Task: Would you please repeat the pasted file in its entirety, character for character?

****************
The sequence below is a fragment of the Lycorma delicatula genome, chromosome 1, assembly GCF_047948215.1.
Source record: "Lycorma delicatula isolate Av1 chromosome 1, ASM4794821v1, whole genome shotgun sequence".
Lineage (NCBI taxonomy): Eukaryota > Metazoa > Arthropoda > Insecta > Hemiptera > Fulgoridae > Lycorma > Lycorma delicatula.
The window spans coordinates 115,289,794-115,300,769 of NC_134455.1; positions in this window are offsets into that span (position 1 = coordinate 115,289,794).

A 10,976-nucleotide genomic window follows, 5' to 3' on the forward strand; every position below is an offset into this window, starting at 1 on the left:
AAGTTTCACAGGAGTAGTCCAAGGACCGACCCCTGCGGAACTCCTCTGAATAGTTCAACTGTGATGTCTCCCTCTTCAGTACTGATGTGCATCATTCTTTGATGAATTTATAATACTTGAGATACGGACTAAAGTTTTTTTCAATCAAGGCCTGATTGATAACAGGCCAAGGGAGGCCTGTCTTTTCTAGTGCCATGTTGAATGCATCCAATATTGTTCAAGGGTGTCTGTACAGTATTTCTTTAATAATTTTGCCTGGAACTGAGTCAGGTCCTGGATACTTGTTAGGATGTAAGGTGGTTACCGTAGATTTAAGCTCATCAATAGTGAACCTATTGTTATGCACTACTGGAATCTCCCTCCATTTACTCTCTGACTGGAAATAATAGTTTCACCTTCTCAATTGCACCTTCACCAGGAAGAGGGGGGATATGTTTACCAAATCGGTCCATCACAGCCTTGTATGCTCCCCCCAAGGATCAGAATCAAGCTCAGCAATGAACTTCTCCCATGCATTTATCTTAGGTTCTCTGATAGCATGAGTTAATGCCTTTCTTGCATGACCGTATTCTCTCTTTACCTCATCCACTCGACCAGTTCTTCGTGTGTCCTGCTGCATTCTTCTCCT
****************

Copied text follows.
The sequence below is a fragment of the Lycorma delicatula genome, chromosome 1, assembly GCF_047948215.1.
Source record: "Lycorma delicatula isolate Av1 chromosome 1, ASM4794821v1, whole genome shotgun sequence".
Lineage (NCBI taxonomy): Eukaryota > Metazoa > Arthropoda > Insecta > Hemiptera > Fulgoridae > Lycorma > Lycorma delicatula.
The window spans coordinates 115,289,794-115,300,769 of NC_134455.1; positions in this window are offsets into that span (position 1 = coordinate 115,289,794).

A 10,976-nucleotide genomic window follows, 5' to 3' on the forward strand; every position below is an offset into this window, starting at 1 on the left:
AAGTTTCACAGGAGTAGTCCAAGGACCGACCCCTGCGGAACTCCTCTGAATAGTTCAACTGTGATGTCTCCCTCTTCAGTACTGATGTGCATCATTCTTTGATGAATTTATAATACTTGAGATACGGACTAAAGTTTTTTTCAATCAAGGCCTGATTGATAACAGGCCAAGGGAGGCCTGTCTTTTCTAGTGCCATGTTGAATGCATCCAATATTGTTCAAGGGTGTCTGTACAGTATTTCTTTAATAATTTTGCCTGGAACTGAGTCAGGTCCTGGATACTTGTTAGGATGTAAGGTGGTTACCGTAGATTTAAGCTCATCAATAGTGAACCTATTGTTATGCACTACTGGAATCTCCCTCCATTTACTCTCTGACTGGAAATAATAGTTTCACCTTCTCAATTGCACCTTCACCAGGAAGAGGGGGGATATGTTTACCAAATCGGTCCATCACAGCCTTGTATGCTCCCCCCAAGGATCAGAATCAAGCTCAGCAATGAACTTCTCCCATGCATTTATCTTAGGTTCTCTGATAGCATGAGTTAATGCCTTTCTTGCATGACCGTATTCTCTCTTTACCTCATCCACTCGACCAGTTCTTCGTGTGTCCTGCTGCATTCTTCTCCT